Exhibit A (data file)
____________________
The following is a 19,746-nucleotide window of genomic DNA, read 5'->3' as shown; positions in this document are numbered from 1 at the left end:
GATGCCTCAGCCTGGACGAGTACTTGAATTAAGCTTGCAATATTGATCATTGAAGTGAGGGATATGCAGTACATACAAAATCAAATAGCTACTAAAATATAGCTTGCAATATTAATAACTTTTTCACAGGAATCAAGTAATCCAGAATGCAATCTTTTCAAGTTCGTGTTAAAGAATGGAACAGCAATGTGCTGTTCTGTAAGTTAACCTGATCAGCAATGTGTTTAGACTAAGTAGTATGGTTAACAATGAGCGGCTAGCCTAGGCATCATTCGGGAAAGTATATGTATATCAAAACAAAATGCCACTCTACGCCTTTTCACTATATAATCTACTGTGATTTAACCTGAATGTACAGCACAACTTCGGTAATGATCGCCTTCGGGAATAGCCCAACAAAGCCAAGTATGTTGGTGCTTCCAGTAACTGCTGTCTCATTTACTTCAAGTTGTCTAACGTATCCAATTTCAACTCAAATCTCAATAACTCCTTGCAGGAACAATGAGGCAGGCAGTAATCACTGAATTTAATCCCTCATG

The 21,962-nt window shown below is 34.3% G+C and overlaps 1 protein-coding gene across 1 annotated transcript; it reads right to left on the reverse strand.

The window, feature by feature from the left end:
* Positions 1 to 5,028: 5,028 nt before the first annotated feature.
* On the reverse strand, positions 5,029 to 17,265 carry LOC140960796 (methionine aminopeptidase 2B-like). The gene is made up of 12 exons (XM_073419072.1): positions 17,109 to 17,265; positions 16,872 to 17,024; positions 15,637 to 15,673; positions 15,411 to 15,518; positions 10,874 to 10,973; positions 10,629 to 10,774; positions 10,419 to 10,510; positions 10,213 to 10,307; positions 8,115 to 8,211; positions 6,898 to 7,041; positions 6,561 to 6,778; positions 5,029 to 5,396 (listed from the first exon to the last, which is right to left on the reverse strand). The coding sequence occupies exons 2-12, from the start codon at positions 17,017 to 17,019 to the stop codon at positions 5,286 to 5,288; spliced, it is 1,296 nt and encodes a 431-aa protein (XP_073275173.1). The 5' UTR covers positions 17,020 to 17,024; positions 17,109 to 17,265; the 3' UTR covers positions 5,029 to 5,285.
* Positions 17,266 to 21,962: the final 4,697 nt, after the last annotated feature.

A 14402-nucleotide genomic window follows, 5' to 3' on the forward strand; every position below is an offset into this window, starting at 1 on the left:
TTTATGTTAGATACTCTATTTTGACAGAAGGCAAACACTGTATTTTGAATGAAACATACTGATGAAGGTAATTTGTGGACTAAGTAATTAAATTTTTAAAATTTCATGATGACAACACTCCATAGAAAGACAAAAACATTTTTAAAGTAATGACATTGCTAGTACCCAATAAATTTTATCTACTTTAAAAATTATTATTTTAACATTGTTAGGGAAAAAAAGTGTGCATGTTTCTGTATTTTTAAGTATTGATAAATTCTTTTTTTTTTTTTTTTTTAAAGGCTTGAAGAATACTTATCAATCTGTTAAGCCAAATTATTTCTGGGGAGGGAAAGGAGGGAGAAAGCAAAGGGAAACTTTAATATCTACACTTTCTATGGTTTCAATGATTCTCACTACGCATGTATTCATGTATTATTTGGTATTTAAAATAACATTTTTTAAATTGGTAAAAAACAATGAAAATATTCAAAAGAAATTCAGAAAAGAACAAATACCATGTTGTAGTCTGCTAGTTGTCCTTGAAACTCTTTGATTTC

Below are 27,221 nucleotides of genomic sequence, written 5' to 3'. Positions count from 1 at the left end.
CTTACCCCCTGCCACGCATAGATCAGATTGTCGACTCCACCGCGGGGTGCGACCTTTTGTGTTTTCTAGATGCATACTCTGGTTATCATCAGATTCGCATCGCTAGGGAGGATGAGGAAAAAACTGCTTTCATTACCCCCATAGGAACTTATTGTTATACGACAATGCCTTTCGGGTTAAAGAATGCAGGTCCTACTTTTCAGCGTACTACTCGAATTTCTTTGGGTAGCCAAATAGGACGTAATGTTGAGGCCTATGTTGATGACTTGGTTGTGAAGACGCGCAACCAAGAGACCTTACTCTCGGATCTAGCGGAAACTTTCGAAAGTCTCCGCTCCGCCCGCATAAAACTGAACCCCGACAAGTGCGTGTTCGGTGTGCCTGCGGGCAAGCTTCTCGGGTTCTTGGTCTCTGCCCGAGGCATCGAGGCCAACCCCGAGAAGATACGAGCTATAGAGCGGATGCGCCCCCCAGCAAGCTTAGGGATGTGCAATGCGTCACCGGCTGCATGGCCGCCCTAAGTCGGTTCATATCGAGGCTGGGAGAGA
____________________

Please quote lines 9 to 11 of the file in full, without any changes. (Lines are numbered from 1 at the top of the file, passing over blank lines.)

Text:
TTTATGTTAGATACTCTATTTTGACAGAAGGCAAACACTGTATTTTGAATGAAACATACTGATGAAGGTAATTTGTGGACTAAGTAATTAAATTTTTAAAATTTCATGATGACAACACTCCATAGAAAGACAAAAACATTTTTAAAGTAATGACATTGCTAGTACCCAATAAATTTTATCTACTTTAAAAATTATTATTTTAACATTGTTAGGGAAAAAAAGTGTGCATGTTTCTGTATTTTTAAGTATTGATAAATTCTTTTTTTTTTTTTTTTTTAAAGGCTTGAAGAATACTTATCAATCTGTTAAGCCAAATTATTTCTGGGGAGGGAAAGGAGGGAGAAAGCAAAGGGAAACTTTAATATCTACACTTTCTATGGTTTCAATGATTCTCACTACGCATGTATTCATGTATTATTTGGTATTTAAAATAACATTTTTTAAATTGGTAAAAAACAATGAAAATATTCAAAAGAAATTCAGAAAAGAACAAATACCATGTTGTAGTCTGCTAGTTGTCCTTGAAACTCTTTGATTTC

Below are 27,221 nucleotides of genomic sequence, written 5' to 3'. Positions count from 1 at the left end.
CTTACCCCCTGCCACGCATAGATCAGATTGTCGACTCCACCGCGGGGTGCGACCTTTTGTGTTTTCTAGATGCATACTCTGGTTATCATCAGATTCGCATCGCTAGGGAGGATGAGGAAAAAACTGCTTTCATTACCCCCATAGGAACTTATTGTTATACGACAATGCCTTTCGGGTTAAAGAATGCAGGTCCTACTTTTCAGCGTACTACTCGAATTTCTTTGGGTAGCCAAATAGGACGTAATGTTGAGGCCTATGTTGATGACTTGGTTGTGAAGACGCGCAACCAAGAGACCTTACTCTCGGATCTAGCGGAAACTTTCGAAAGTCTCCGCTCCGCCCGCATAAAACTGAACCCCGACAAGTGCGTGTTCGGTGTGCCTGCGGGCAAGCTTCTCGGGTTCTTGGTCTCTGCCCGAGGCATCGAGGCCAACCCCGAGAAGATACGAGCTATAGAGCGGATGCGCCCCCCAGCAAGCTTAGGGATGTGCAATGCGTCACCGGCTGCATGGCCGCCCTAAGTCGGTTCATATCGAGGCTGGGAGAGA